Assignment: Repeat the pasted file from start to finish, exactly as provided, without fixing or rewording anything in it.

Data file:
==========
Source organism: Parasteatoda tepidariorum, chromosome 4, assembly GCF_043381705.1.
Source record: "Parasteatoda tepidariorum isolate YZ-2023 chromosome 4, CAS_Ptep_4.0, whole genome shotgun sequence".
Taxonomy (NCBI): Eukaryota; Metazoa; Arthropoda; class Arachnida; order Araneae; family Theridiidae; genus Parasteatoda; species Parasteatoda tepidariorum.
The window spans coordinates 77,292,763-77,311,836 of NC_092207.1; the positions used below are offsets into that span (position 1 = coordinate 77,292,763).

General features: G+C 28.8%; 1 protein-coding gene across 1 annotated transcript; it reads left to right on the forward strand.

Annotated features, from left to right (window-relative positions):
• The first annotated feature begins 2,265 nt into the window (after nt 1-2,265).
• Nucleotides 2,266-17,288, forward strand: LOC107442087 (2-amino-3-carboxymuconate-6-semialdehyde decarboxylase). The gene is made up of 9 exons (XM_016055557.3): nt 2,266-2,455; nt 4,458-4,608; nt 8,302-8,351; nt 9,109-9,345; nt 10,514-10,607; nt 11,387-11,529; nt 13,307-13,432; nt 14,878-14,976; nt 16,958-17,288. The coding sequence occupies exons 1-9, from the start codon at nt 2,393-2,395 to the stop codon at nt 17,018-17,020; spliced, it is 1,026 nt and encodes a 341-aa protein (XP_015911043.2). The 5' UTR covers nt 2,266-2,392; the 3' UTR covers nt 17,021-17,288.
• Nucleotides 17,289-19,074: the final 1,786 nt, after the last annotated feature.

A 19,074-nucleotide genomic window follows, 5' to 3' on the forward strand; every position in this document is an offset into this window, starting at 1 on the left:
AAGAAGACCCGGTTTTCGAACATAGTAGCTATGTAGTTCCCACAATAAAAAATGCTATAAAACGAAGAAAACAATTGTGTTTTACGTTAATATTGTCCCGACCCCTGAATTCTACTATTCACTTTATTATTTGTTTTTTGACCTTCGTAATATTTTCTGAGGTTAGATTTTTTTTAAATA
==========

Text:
Source organism: Parasteatoda tepidariorum, chromosome 4, assembly GCF_043381705.1.
Source record: "Parasteatoda tepidariorum isolate YZ-2023 chromosome 4, CAS_Ptep_4.0, whole genome shotgun sequence".
Taxonomy (NCBI): Eukaryota; Metazoa; Arthropoda; class Arachnida; order Araneae; family Theridiidae; genus Parasteatoda; species Parasteatoda tepidariorum.
The window spans coordinates 77,292,763-77,311,836 of NC_092207.1; the positions used below are offsets into that span (position 1 = coordinate 77,292,763).

General features: G+C 28.8%; 1 protein-coding gene across 1 annotated transcript; it reads left to right on the forward strand.

Annotated features, from left to right (window-relative positions):
• The first annotated feature begins 2,265 nt into the window (after nt 1-2,265).
• Nucleotides 2,266-17,288, forward strand: LOC107442087 (2-amino-3-carboxymuconate-6-semialdehyde decarboxylase). The gene is made up of 9 exons (XM_016055557.3): nt 2,266-2,455; nt 4,458-4,608; nt 8,302-8,351; nt 9,109-9,345; nt 10,514-10,607; nt 11,387-11,529; nt 13,307-13,432; nt 14,878-14,976; nt 16,958-17,288. The coding sequence occupies exons 1-9, from the start codon at nt 2,393-2,395 to the stop codon at nt 17,018-17,020; spliced, it is 1,026 nt and encodes a 341-aa protein (XP_015911043.2). The 5' UTR covers nt 2,266-2,392; the 3' UTR covers nt 17,021-17,288.
• Nucleotides 17,289-19,074: the final 1,786 nt, after the last annotated feature.

A 19,074-nucleotide genomic window follows, 5' to 3' on the forward strand; every position in this document is an offset into this window, starting at 1 on the left:
AAGAAGACCCGGTTTTCGAACATAGTAGCTATGTAGTTCCCACAATAAAAAATGCTATAAAACGAAGAAAACAATTGTGTTTTACGTTAATATTGTCCCGACCCCTGAATTCTACTATTCACTTTATTATTTGTTTTTTGACCTTCGTAATATTTTCTGAGGTTAGATTTTTTTTAAATA